Trial registration number
This study is registered at clinicaltrials.gov (NCT04185402). Registered December 4, 2019; prospectively registered pre-results.
Annual mass azithromycin distribution is a cornerstone of the World Health Organization (WHO)’s trachoma control strategy and leads to rapid reduction in the prevalence of ocular Chlamydia trachomatis, the causative organism of trachoma [1,2,3]. Mass azithromycin distribution is indicated in evaluation units (roughly equivalent to a health district) with at least 10% prevalence of trachomatous inflammation—follicular (TF), a clinical sign of active trachoma. Evaluation units receive 3 to 5 years of annual mass azithromycin distribution, at which point trachoma impact surveys are conducted to re-assess if continued intervention is required. For evaluation units falling below 5% TF, annual mass azithromycin distribution is discontinued. The 10% and 5% TF thresholds are based on expert consensus and have not been empirically validated. Whether earlier discontinuation of azithromycin distribution would lead to similar outcomes or increase the probability of recrudescence is unknown.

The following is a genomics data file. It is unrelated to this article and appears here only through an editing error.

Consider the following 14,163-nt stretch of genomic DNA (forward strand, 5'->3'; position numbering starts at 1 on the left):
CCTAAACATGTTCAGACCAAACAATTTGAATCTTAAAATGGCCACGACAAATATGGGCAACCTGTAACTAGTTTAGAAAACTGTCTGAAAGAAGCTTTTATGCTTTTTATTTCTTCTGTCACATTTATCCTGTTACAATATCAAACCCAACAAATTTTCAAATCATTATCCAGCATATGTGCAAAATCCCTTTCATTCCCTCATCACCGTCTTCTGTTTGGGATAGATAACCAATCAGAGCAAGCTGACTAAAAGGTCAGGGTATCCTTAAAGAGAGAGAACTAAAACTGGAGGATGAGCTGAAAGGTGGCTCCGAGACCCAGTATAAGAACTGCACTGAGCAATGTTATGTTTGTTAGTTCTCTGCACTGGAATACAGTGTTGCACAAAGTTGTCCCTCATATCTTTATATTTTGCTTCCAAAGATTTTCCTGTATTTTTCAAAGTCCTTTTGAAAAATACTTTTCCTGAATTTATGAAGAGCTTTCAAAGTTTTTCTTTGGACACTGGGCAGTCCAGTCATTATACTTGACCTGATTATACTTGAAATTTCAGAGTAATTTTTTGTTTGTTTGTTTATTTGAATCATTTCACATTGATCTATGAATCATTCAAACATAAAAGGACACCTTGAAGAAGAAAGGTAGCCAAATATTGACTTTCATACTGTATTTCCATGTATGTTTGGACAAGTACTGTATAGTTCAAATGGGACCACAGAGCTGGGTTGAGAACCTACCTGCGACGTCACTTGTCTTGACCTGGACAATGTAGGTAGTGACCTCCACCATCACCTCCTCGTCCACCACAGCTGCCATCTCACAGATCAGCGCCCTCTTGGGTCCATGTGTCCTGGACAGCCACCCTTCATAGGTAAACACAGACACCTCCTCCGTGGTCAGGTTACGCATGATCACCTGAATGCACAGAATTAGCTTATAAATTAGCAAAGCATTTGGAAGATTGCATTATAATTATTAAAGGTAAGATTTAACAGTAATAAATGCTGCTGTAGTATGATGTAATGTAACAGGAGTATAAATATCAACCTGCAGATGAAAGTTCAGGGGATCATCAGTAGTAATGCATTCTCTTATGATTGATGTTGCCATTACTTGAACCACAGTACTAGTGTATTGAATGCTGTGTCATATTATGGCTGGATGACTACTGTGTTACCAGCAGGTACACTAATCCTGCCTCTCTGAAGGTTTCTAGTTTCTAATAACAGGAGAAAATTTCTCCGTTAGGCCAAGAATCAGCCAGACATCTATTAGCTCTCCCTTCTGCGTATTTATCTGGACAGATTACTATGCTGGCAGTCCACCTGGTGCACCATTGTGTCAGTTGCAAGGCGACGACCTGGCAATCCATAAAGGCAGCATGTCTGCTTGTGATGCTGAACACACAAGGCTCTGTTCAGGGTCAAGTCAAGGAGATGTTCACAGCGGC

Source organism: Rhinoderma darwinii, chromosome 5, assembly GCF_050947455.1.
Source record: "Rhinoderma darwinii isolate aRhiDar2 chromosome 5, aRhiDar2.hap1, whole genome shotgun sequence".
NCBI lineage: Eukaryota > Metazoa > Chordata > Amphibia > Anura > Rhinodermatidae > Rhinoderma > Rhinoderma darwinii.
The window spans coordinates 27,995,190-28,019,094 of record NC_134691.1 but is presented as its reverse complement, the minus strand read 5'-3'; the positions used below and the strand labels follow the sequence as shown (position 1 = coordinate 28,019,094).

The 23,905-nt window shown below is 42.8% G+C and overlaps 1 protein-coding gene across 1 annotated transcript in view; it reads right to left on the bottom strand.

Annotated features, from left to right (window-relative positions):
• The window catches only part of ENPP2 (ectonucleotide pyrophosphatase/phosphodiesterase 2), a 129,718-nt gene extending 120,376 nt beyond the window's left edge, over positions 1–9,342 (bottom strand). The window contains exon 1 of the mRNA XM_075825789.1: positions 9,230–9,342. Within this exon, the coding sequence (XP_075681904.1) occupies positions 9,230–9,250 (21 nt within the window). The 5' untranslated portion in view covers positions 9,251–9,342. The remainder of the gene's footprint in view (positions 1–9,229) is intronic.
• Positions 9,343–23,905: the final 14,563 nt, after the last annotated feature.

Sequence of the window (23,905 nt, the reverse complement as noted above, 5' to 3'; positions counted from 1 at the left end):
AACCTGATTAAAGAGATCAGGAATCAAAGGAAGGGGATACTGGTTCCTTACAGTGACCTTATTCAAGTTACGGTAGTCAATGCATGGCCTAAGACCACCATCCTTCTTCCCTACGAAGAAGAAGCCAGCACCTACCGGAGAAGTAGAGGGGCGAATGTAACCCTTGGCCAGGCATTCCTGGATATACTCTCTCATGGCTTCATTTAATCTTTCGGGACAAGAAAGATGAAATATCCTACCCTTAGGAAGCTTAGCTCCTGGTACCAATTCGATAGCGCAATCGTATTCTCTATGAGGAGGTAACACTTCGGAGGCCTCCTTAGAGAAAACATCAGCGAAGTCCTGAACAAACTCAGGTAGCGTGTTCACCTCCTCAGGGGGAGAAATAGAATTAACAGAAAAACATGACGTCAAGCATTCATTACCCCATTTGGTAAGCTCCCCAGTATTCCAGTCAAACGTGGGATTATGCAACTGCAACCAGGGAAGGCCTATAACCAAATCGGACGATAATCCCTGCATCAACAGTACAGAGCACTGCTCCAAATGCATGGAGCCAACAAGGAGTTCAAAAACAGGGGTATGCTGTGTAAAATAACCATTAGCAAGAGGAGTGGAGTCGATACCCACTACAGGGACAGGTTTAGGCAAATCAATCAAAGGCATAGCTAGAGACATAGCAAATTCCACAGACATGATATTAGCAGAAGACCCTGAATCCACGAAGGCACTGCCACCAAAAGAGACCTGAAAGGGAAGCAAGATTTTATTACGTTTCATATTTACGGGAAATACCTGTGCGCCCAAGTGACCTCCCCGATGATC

The clinical sign of trachoma used for surveillance, TF, is relatively easy to use via field grading and does not require a cold chain or access to a laboratory, as would be required for surveillance of ocular chlamydia infection. TF occurs as part of the inflammatory response to ocular chlamydia infection and is a lagging indicator for ocular chlamydia infection. At the community level, TF prevalence declines more slowly in the presence of mass azithromycin distribution than ocular chlamydia infection prevalence . Districts with TF prevalence above the threshold may have very low or zero prevalence of ocular chlamydia infection, and thus additional rounds of azithromycin distribution may not be helpful for eliminating disease.